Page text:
Memo Suggests CIA Shaped 'Zero Dark Thirty' Narrative

 Columbia Pictures

Months after the intense debate surrounding Zero Dark Thirty has died down, a newly declassified CIA document suggests the agency played a direct hand in shaping the film's narrative.

Calling it "the biggest publicity coup for the CIA this century outside of the actual killing of Osama bin Laden," Gawker reports that the memo, prepared by the CIA's public affairs department after consulting with Zero Dark Thirty screenwriter Mark Boal during the film's early development stages, contains multiple passages detailing requests that scenes in the screenplay be altered or removed entirely. Boal agreed to several of them.

Most notably, the original version of the Zero Dark Thirty screenplay depicted the film's protagonist, Maya (Jessica Chastain), participating in the enhanced interrogation -- i.e. torture -- of a detainee suspected of harboring information that could help lead to Bin Laden's whereabouts. 

"For this scene we emphasized that substantive debriefers [i.e. Maya] did not administer [Enhanced Interrogation Techniques] because in this scene he had a non-interrogator, substantive debriefer assisting in a dosing [i.e. waterboarding] technique." The memo goes on to read, "Boal said he would fix this."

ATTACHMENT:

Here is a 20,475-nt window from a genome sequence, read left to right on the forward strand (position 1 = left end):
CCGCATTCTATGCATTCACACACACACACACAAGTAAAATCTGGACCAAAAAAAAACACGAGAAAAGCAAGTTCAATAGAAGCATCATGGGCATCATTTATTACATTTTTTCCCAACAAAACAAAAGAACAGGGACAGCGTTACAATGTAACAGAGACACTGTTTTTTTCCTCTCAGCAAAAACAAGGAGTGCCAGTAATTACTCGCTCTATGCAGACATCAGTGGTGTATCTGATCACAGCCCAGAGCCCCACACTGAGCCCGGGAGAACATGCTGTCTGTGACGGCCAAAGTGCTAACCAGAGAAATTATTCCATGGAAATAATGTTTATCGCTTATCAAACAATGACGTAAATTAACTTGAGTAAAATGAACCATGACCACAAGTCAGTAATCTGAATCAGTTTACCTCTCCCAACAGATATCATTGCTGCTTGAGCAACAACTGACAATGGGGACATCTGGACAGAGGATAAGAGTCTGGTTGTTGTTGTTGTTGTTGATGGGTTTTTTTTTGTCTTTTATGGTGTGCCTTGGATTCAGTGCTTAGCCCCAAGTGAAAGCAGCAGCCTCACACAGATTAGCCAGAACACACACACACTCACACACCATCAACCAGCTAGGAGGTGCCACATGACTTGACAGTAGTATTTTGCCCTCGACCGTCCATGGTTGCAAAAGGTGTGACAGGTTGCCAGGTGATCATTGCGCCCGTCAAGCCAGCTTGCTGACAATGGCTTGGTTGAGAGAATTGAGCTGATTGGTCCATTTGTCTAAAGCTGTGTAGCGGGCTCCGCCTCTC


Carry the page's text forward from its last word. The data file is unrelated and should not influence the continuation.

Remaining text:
Another scene cut from the screenplay involved the use of a threatening dog during an interrogation scene.

"We raised an objection that such tactics would not be used by the Agency...Boal confirmed in January that the use of dogs was taken out of the screenplay," the memo reads.

Boal responded to the Gawker piece with this statement: "We honored certain requests to keep operational details and the identity of the participants confidential. But as with any publication or work of art, the final decisions as to the content were made by the filmmakers."

A Senate investigation into the nature of Boal and Zero Dark director Kathryn Bigelow's involvement with the CIA -- spearheaded by Sens. Dianne Feinstein, D-Calif., John McCain, R-Ariz., and Carl Levin, D-Mich. -- was abandoned last February the day following the Oscars, where the film won a single award for sound editing.

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